Brendan Rodgers, who has been installed as one of the favourites to replace Arsene Wenger as Arsenal manager, has admitted he is uncertain when his tenure at Celtic will come to an end but insists he will “never tire” of leading the Scottish champions to victories like the one they enjoyed at Hampden last Sunday.
Following the announcement yesterday morning that Wenger will step down at the end of the season following almost 22 years in charge of Arsenal, former Swansea and Liverpool boss Rodgers was quickly ranked by bookmakers as a frontrunner for the role.
The speculation intensified when Celtic’s major shareholder Dermot Desmond, in a rare media interview, revealed he would not stand in Rodgers’ way if the opportunity to move to Arsenal presented itself.
“I’m glad that he’s the favourite because he deserves to be,” said Desmond. “He’s an outstanding person. We wouldn’t like him to leave but we can’t force anybody to stay. Hopefully his love for the club and the set-up there will induce him to stay at Celtic.
“I don’t think you can put handcuffs on anybody if they want to go to a club as big as Arsenal, but it will be Brendan’s decision and Brendan’s decision only.”
Rodgers stands on the verge of Scottish football history as the first manager to lead a club to back-to-back domestic trebles. Having won all three trophies in his first campaign at Celtic without losing a match, he has already retained the League Cup this season.
The Premiership title will be formally retained if Celtic beat Hibs at Easter Road today, with a Scottish Cup final appearance against Motherwell at Hampden on 19 May secured by last weekend’s 4-0 rout of Rangers which extended his unbeaten run in Old Firm games to ten.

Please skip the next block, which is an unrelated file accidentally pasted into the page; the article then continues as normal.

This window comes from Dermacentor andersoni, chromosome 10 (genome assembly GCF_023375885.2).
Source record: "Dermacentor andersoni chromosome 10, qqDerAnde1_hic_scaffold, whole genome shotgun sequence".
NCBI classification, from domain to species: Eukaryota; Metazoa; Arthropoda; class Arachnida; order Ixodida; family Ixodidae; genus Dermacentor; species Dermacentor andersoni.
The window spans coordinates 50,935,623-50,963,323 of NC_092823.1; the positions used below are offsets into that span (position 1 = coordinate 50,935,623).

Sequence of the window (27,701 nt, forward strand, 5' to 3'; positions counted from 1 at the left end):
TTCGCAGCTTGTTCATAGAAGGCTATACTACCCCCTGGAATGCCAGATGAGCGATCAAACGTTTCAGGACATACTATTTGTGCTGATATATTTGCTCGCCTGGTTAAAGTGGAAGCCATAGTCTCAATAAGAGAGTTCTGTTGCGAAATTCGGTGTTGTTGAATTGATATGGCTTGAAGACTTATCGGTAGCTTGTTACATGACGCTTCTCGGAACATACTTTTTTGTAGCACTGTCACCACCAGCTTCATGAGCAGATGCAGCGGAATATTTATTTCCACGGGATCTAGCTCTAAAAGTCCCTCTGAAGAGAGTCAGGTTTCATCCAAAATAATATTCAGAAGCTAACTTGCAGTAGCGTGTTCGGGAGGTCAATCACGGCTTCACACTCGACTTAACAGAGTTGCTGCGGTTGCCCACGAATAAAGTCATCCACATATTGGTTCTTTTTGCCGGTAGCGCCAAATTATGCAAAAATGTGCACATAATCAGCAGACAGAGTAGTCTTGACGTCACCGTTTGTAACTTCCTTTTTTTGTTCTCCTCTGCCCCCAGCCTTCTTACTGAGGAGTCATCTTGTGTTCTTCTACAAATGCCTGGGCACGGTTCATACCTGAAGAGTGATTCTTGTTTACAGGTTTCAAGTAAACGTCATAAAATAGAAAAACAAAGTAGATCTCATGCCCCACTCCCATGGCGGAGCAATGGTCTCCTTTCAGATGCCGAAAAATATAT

Rodgers has also guided Celtic into the group stage of the Champions League in both of his seasons at the club so far but says further challenges remain to continue motivating him at the club.
“It’s a bigger picture for me,” said Rodgers. “I’m living the dream here and one day it will finish. However that is and whenever that is, I don’t know. Then I’ll go back into the real world again.
“But while I’m here, I want to give it the very best I can and try to create a standard and legacy here that will make people look back and say ‘You know, he did alright – for a supporter’. Sometimes that doesn’t work out.
“Of course the priority for me is to help the team, to win and try to inspire the supporters, to give them as many great moments as I can.
“But there are other sides of the club I want to help. It’s a bigger spectrum for me. Football is my job, that’s what I’m paid to do. But can I help and support other elements of the club to grow? I don’t get tired of that.
“We just won a big semi-final, playing really well. Compared to some of those other games we played when I first came in, it is night and day in terms of the difference.
“I can see development and improvement. If you beat your great rival 4-0 and play so well, keeping your supporters happy, you don’t get tired of that.
“When you do well nowadays, everyone tries to push you on. There may be a point in my time here when I think I’ve done absolutely everything. That’s not now. There are still challenges for me here that can really test you to the limit.
“It’s also about happiness. If you look at the modern game, when you are happy you can work well.”
Rangers manager Graeme Murty, who spent time at Reading with Rodgers, believes the Northern Irishman is ideally suited for the Arsenal job.
“Having known Brendan for a long time, I think it would be a good fit and a good ethos and I could see it happening,” said Murty. “If it does, I wish him good luck.”